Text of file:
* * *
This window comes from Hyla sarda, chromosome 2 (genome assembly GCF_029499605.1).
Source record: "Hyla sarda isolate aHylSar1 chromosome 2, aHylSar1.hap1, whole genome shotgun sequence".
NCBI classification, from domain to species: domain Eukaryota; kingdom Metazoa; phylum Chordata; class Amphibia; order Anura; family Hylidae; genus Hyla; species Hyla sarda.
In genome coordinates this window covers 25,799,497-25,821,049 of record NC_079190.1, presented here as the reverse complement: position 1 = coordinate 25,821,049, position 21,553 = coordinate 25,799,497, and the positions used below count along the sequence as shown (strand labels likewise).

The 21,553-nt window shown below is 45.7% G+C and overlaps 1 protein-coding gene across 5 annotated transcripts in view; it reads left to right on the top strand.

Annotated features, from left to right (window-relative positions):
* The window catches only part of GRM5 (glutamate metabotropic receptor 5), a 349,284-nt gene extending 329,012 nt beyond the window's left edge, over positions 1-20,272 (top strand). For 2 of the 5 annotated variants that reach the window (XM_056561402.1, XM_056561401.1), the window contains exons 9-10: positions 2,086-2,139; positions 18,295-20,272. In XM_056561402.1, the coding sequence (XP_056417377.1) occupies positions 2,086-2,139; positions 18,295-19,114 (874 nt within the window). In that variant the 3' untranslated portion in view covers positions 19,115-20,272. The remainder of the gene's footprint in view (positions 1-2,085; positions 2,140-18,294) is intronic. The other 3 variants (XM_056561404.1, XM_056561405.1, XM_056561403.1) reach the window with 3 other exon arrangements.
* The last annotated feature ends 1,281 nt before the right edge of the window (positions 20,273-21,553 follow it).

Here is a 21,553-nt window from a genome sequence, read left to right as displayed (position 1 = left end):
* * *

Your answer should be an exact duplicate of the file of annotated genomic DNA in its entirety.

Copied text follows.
This window comes from Hyla sarda, chromosome 2 (genome assembly GCF_029499605.1).
Source record: "Hyla sarda isolate aHylSar1 chromosome 2, aHylSar1.hap1, whole genome shotgun sequence".
NCBI classification, from domain to species: domain Eukaryota; kingdom Metazoa; phylum Chordata; class Amphibia; order Anura; family Hylidae; genus Hyla; species Hyla sarda.
In genome coordinates this window covers 25,799,497-25,821,049 of record NC_079190.1, presented here as the reverse complement: position 1 = coordinate 25,821,049, position 21,553 = coordinate 25,799,497, and the positions used below count along the sequence as shown (strand labels likewise).

The 21,553-nt window shown below is 45.7% G+C and overlaps 1 protein-coding gene across 5 annotated transcripts in view; it reads left to right on the top strand.

Annotated features, from left to right (window-relative positions):
* The window catches only part of GRM5 (glutamate metabotropic receptor 5), a 349,284-nt gene extending 329,012 nt beyond the window's left edge, over positions 1-20,272 (top strand). For 2 of the 5 annotated variants that reach the window (XM_056561402.1, XM_056561401.1), the window contains exons 9-10: positions 2,086-2,139; positions 18,295-20,272. In XM_056561402.1, the coding sequence (XP_056417377.1) occupies positions 2,086-2,139; positions 18,295-19,114 (874 nt within the window). In that variant the 3' untranslated portion in view covers positions 19,115-20,272. The remainder of the gene's footprint in view (positions 1-2,085; positions 2,140-18,294) is intronic. The other 3 variants (XM_056561404.1, XM_056561405.1, XM_056561403.1) reach the window with 3 other exon arrangements.
* The last annotated feature ends 1,281 nt before the right edge of the window (positions 20,273-21,553 follow it).

Here is a 21,553-nt window from a genome sequence, read left to right as displayed (position 1 = left end):